Companies led by Chesapeake Energy Corp. would be banned temporarily from drilling for natural gas in shale in New York under state legislation proposed because of disputes over environmental risks.
The measure would suspend drilling until May 15 in New York’s portion of the Marcellus Shale formation for further study, said Kate Sinding, senior attorney with the New York-based Natural Resources Defense Council. The drilling moratorium may come up during a special session weighing legislation to close a $9.2 billion gap in the state’s $135.6 billion budget.
To get gas from shale, companies use hydraulic fracturing, or fracking, in which water, sand and chemicals are injected deep underground to break up rock and allow gas to flow. The U.S. Environmental Protection Agency is planning a study to determine whether fracking fluids have contaminated drinking water.
“We have strong indications from Senate leaders they will bring the moratorium bill to the floor for a vote, hopefully today,” Sinding said in an interview. “There’s no way that they’re not feeling the pressure from all of the public opposition.”
The measure would postpone a potential revenue source for the state. Drilling revenue in New York could reach $1.9 billion in 2015, according to a study from Laramie, Wyoming-based Natural Resource Economics Inc.
Revenue from Marcellus shale lease payments, royalties, taxes and pipeline and plant construction in Pennsylvania and West Virginia totaled $5.8 billion in 2009, according to the July 14 study prepared for the American Petroleum Institute, a Washington-based group that represents oil companies.
58 Applications Filed
Chesapeake is one of three companies that have filed a combined 58 applications for drilling permits in New York. The proposals are on hold while the state Department of Environmental Conservation reviews guidelines for gas drillers.
In April, the state agency said it would offer guidelines for drilling in the watersheds for New York City and Syracuse that are tougher than planned for the rest of the state. Water feeding both cities is so clear it is exempt from federal filtering requirements.
“The technology is proven,” Dave Palmerton, a Syracuse-based industry consultant, said of shale drilling. “That’s not to say that some accident can’t happen. Compare the natural-gas industry in New York state to any other industry and the environmental track record is far superior.”
Since 2007, discoveries of unconventional gas including shale gas have more than doubled the estimate of North American reserves to 3,000 trillion cubic feet, enough to meet 100 years of demand, according to energy consultant IHS Cambridge Energy Research Associates in Cambridge, Massachusetts. The Marcellus Shale formation, which extends from West Virginia through Pennsylvania and into New York, may contain 50 trillion cubic feet of gas.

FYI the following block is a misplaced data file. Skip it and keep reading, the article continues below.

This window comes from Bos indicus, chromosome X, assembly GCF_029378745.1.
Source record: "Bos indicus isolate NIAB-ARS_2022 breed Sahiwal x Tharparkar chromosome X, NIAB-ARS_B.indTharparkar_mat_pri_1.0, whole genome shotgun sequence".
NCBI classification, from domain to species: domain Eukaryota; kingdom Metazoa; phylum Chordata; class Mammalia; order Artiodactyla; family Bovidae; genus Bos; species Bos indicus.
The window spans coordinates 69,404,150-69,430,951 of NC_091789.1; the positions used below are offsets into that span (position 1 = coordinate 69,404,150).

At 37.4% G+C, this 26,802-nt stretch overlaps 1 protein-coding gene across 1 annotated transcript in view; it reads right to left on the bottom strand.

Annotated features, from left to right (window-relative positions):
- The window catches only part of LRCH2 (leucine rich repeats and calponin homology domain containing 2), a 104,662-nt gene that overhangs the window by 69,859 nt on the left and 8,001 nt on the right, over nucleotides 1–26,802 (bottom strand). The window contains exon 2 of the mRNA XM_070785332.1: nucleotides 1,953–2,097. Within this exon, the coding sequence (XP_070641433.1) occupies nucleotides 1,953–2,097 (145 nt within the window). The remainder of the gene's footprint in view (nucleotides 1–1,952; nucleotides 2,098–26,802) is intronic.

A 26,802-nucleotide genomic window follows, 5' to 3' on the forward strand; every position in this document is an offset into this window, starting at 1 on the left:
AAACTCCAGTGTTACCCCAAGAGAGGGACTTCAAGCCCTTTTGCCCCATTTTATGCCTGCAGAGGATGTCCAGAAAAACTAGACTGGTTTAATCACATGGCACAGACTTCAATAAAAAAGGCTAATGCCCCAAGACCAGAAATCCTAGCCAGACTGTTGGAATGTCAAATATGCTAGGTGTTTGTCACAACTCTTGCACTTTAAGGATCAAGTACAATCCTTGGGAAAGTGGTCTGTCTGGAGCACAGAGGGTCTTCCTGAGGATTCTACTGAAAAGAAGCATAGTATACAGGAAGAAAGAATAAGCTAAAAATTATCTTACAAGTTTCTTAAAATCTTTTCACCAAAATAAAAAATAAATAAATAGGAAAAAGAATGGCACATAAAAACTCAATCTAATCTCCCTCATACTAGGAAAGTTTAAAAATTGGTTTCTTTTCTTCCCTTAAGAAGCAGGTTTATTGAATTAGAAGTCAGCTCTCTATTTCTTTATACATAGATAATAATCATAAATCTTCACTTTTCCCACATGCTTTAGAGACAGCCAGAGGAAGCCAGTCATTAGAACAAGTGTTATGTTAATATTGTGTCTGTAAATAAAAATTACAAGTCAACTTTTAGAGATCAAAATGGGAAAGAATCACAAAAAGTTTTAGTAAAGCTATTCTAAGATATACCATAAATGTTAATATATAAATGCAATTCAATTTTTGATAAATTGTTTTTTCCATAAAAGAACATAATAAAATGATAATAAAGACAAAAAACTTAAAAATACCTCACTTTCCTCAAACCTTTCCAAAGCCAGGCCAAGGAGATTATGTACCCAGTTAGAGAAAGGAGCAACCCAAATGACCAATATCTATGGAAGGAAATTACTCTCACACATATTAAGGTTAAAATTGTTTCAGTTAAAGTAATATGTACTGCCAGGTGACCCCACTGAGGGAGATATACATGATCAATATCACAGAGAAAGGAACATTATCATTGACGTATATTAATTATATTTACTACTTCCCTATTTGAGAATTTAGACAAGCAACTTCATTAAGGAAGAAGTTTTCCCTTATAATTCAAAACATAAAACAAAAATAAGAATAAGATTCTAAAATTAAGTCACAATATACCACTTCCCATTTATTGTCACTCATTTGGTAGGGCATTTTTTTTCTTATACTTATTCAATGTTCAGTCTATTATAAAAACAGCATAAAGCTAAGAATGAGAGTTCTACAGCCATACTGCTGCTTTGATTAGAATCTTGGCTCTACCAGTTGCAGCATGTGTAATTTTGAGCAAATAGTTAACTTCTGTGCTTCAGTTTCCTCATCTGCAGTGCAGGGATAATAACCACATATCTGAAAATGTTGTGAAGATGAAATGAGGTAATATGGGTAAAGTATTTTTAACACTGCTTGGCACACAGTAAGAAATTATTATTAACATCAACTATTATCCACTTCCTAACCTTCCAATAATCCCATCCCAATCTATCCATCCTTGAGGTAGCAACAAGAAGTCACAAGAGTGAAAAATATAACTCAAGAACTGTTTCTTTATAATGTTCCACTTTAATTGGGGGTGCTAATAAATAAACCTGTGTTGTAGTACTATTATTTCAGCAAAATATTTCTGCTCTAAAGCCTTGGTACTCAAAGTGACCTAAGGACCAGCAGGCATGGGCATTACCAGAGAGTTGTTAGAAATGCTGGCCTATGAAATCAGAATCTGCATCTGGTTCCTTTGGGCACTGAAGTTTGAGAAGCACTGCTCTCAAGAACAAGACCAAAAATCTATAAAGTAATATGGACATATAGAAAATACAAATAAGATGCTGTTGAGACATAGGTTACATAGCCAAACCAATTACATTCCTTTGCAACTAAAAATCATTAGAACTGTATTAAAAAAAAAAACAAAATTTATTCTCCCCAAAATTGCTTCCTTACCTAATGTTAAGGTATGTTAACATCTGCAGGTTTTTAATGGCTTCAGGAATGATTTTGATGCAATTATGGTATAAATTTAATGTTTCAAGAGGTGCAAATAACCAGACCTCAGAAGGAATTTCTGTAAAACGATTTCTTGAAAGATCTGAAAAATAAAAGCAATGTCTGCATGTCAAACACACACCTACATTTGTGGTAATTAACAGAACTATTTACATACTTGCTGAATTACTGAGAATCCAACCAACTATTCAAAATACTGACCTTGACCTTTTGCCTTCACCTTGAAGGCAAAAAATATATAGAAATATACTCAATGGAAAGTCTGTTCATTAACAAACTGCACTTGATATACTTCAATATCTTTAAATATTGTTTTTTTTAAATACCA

Chesapeake, based in Oklahoma City, Calgary-based Talisman Energy Inc. and privately held Vertical Resources Inc., based in Sugar Grove, Pennsylvania, all want to drill in New York. Chesapeake spokesman Jim Gipson declined to comment.
“Fundamentally this is the same process we’ve used up there for generations,” Chris Tucker, a spokesman for Energy In Depth, a Washington-based industry group, said in a statement. “These legislators are badly informed, and apparently unmoved by the idea of converting these resources into tens of thousands of jobs in a state where nearly a million folks are currently unemployed.”
Guidelines originally issued by the New York Department of Environmental Conservation failed to consider the cumulative effects of drilling as many as hundreds of thousands of wells across the state, Sinding said. Questions about how lax oversight by federal regulators contributed to BP Plc’s Gulf of Mexico oil spill have fueled public concern, she said.
“The Gulf is certainly a factor,” Sinding said. “You can’t help but look at the disaster and recognize the parallels with onshore gas development, whether it’s captive regulatory agencies or a lack of understanding the technology by regulators.”
New York City Mayor Michael Bloomberg has said drilling in the portions of the Marcellus Shale beneath the city’s watershed “must be treated differently.”
The most-populous U.S. city receives 1.3 billion gallons (4.9 billion liters) a day of water through a network of gravity-fed aqueducts from 19 reservoirs as far away as 125 miles (200 kilometers). It’s the largest unfiltered water- delivery system in the U.S.
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